3.5 stars (out of 4)
Iris DeMent made a dramatic impression in the ‘90s with two stark albums that blended hard-core country and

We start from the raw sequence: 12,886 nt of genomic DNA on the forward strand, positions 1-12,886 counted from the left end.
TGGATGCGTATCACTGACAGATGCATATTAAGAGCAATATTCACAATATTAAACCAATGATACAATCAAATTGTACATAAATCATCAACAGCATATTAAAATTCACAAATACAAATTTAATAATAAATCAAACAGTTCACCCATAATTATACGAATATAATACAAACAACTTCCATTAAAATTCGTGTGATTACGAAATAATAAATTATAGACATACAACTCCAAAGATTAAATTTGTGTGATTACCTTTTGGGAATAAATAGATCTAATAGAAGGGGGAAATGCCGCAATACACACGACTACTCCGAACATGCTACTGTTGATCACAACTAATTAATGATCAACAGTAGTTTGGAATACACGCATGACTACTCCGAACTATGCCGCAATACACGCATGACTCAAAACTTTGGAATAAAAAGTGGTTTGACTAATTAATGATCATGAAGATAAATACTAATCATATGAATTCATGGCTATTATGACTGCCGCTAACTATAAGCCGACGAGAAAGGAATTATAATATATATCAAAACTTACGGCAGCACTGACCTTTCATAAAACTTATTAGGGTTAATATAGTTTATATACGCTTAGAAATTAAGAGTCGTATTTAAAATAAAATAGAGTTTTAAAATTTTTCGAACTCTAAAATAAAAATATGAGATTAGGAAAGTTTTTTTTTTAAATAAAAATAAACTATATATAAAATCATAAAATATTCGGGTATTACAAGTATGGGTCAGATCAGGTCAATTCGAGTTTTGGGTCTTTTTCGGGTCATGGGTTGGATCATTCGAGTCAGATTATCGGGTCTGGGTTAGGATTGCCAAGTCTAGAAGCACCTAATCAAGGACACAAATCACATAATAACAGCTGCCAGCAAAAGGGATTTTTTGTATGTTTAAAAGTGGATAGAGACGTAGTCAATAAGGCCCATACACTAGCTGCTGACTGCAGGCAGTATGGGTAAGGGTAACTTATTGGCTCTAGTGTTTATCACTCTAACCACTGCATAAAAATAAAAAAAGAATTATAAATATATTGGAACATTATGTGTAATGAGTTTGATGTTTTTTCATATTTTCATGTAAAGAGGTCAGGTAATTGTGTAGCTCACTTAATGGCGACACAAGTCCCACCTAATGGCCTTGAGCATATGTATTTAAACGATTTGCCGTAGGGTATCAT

Little has changed, and that's good news. DeMent's nasal twang is a touch deeper, but still bears an open-hearted warmth, investing every note she sings with an ancient sincerity. Her songs continue to point back to her rural, Arkansas upbringing; she was one of 14 children in a deeply religious family. But she's also a skeptic and critical thinker; for all the empathy in her songs, she rarely succumbs to sentimentality or cheap bromides. She openly struggles with her faith ("The Night I Learned How Not to Pray"), mortality ("Before the Colors Fade") and depression ("Livin' on the Inside," "Out of the Fire"). The music is wider ranging than her early records, touching on Southern soul, country and gospel with subtle horn ornamentation. But the mostly midtempo melodies are centered on DeMent's voice and piano, as they should be. On this quiet beauty of an album, she once again makes a virtue of her modesty.